Director Ralph S. Singleton was first approached about making Graveyard Shift into a film on the set of Mary Lambert’s Pet Sematary (on which he worked as an associate producer), but he didn’t actually act on it until production on the 1989 movie was completed. When he finally got around to reading the short story, he was sparked to its potential, and then made moves to get it made as quickly as possible. Singleton discovered a pre-existing, unauthorized script by a first time screenwriter named John Esposito, and in April 1990 he sold the idea to Paramount with the promise that they would be able to release the latest big screen Stephen King adaptation in time for Halloween.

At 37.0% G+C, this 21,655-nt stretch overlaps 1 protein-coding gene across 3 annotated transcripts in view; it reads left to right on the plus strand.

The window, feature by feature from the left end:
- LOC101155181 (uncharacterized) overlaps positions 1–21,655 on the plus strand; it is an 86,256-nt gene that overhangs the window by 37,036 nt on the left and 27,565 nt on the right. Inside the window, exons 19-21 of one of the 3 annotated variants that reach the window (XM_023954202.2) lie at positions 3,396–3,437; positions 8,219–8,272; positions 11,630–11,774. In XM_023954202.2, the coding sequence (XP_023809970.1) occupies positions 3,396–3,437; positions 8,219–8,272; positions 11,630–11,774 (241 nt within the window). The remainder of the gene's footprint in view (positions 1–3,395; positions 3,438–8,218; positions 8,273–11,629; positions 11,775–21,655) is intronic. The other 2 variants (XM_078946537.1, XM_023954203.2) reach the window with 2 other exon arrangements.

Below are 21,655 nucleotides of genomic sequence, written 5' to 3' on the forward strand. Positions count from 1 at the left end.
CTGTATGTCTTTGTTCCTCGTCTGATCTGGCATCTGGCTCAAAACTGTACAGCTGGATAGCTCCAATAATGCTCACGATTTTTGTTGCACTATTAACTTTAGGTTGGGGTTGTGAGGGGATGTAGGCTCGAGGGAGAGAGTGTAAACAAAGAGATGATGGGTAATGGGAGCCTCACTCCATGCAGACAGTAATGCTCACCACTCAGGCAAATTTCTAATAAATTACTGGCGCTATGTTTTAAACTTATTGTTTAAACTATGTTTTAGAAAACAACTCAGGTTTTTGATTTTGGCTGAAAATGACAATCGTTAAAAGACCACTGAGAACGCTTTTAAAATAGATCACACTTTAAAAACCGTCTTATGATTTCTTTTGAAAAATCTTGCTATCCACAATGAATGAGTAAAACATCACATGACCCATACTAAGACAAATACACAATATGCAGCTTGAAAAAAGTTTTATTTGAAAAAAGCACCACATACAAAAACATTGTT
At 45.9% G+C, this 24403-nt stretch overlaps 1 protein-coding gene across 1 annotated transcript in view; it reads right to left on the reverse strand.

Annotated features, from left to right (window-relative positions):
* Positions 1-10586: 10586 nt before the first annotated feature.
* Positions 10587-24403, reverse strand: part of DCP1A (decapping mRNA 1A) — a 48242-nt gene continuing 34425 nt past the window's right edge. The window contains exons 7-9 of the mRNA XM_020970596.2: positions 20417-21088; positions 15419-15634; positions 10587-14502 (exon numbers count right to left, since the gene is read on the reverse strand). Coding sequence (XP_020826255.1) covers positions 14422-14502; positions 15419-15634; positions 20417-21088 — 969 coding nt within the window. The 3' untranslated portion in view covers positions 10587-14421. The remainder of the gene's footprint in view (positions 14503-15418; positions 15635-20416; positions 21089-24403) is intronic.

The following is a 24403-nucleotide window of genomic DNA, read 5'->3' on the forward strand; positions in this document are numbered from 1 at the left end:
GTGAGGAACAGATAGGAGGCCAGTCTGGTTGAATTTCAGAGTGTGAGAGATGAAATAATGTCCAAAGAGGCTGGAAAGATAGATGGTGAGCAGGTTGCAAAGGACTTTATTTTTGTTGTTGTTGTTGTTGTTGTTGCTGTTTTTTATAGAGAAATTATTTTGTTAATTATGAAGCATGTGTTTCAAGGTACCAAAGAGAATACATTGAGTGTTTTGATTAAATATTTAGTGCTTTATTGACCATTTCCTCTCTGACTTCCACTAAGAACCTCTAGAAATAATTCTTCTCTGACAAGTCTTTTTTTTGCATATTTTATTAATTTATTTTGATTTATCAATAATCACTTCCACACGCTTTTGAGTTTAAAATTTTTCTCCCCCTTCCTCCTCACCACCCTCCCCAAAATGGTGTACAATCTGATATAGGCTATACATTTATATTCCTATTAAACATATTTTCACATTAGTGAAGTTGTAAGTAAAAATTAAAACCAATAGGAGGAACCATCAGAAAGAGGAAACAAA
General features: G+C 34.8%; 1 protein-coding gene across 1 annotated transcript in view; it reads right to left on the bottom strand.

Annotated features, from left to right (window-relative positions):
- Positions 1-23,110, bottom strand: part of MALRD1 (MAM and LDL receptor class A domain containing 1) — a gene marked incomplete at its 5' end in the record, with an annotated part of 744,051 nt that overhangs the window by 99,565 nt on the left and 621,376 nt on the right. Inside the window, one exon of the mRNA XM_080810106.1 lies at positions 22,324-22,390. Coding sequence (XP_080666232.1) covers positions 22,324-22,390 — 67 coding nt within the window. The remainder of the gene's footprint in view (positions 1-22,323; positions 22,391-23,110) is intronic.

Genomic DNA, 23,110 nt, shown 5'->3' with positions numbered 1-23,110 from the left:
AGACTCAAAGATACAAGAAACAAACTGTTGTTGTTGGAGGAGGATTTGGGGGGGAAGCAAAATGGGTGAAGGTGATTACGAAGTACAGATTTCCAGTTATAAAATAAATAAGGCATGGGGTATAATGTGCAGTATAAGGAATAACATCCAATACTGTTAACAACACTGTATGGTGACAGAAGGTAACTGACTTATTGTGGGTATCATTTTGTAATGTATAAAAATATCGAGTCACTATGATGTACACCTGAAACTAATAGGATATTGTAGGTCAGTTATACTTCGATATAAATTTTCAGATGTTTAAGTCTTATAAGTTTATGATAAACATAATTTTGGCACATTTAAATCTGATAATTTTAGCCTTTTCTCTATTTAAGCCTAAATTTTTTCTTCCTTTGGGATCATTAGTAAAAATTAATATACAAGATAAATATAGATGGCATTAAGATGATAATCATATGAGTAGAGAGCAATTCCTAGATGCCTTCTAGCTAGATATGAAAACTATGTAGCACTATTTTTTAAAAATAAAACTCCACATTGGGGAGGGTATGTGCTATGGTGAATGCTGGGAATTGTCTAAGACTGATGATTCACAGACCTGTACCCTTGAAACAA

It was a deadline that the production was able to hit… but there’s also a very good reason why most movies are made with more than a six month production schedule to work with.
Clearly I am not a fan of the film, but as a King adaptation it has all rights to be a subject of discussion in this column – and it is nonetheless still interesting to look at the history of the short story, discuss how the movie compares to the source material, and critique it more than 30 years after its original release. So let’s dive into Graveyard Shift for the twentieth edition of Adapting Stephen King.